With the kids sleeping, I didn’t realize I had dozed off until 30 minutes to Inverness. When I woke up, I can see some of the hills top were covered by snow, it was beautiful. It made me wonder what I am going to find in the city later.
The bus reached Inverness train station in 5 minutes since we enter the city, I can see Inverness is not a very big city, even smaller than Edinburgh but it held the same charming feeling. We drop off the bus and decided to walk to the East Gate Shopping Center, a nearby shopping center to eat some lunch. It was a good size shopping center with good choices of shops, from clothes, electronic to a decent sized food court. Having our lunch finished, we decided to walk to the hotel, and stopped by some attractions on the way, like Inverness Museum and Inverness Castle.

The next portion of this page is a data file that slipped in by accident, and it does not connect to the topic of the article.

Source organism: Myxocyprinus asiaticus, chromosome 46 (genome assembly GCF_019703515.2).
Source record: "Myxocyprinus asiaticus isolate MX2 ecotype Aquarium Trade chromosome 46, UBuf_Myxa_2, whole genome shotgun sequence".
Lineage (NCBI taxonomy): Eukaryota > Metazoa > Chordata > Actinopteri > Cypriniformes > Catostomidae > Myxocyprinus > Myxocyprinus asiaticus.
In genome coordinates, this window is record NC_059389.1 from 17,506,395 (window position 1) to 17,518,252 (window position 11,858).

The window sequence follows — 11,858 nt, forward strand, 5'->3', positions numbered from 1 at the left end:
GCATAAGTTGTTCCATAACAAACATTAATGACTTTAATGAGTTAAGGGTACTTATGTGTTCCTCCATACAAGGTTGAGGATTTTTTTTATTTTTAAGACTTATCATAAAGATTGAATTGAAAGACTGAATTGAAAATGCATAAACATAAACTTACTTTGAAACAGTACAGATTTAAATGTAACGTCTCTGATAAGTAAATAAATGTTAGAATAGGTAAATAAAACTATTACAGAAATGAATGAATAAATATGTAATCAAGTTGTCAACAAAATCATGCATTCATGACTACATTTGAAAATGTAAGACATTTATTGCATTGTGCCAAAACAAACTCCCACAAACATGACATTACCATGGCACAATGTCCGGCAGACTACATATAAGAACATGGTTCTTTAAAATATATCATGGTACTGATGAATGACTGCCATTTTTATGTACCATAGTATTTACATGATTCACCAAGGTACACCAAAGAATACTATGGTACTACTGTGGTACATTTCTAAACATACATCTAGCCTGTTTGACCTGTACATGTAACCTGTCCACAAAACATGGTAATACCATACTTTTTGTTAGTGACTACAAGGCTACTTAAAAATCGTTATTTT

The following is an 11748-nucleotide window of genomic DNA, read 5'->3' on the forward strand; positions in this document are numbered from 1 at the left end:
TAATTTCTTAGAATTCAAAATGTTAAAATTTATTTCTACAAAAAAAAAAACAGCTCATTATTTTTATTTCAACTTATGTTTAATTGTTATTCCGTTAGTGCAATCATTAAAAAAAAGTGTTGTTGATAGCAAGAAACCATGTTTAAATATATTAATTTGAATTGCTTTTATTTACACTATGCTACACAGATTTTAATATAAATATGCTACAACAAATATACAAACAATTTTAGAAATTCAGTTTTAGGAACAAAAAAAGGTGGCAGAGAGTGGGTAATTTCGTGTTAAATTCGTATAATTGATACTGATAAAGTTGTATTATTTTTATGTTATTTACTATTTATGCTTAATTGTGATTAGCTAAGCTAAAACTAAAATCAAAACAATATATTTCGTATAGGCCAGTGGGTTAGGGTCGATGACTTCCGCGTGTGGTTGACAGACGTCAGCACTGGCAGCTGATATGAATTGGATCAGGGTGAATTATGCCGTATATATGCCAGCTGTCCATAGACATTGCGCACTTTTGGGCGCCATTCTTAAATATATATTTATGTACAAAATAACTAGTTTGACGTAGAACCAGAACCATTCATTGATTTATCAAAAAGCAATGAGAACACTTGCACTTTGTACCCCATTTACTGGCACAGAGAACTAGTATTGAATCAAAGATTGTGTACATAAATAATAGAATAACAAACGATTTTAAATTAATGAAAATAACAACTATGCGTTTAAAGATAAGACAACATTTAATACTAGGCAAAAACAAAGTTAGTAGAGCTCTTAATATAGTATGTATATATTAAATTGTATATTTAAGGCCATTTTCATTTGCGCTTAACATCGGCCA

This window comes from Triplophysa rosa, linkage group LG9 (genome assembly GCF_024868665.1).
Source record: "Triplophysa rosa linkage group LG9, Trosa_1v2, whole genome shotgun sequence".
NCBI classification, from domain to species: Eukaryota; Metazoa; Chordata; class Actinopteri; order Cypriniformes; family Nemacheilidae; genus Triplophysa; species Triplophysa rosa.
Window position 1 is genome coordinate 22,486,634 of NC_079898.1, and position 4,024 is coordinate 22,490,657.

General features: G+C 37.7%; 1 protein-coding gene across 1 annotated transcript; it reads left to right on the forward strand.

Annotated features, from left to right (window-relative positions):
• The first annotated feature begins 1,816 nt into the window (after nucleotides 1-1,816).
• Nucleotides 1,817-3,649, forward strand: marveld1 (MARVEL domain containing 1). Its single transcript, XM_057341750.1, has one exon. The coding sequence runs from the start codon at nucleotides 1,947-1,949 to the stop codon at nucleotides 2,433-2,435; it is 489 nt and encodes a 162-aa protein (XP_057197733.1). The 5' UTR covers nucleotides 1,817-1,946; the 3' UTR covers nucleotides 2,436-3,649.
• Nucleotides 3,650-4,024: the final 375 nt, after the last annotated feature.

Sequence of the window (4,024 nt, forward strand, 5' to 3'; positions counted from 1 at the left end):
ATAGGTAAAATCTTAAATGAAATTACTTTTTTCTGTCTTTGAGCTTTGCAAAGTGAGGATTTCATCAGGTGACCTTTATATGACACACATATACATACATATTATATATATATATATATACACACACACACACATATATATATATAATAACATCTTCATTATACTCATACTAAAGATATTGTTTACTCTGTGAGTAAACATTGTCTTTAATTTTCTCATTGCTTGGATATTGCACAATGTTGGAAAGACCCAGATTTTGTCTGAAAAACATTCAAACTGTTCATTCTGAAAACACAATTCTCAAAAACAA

Unfortunately since it was a bank holiday (I was just realized that Scotland had an extra holiday since the Boxing Day came on Saturday, how great was that?), the museum was closed. We then decided to walk to the adjacent Inverness Castle, through a stairwell led to its back yard. The castle itself was not open to public, but the ground was. We walked around the castle ground that sit above a hill overlooking the city and took some pictures, portraying a charming city with the dramatic gray sky above it. We moved to the front of the castle and greeted by a very stunning scene of River Ness. It felt so peaceful and harmonious, how the building looked well preserved and stand side by side with nature. We found rabbits chasing around each other on the castle ground, some birds also approaching us. The kids gave them some bread crumbs and they flocked around in a bigger number.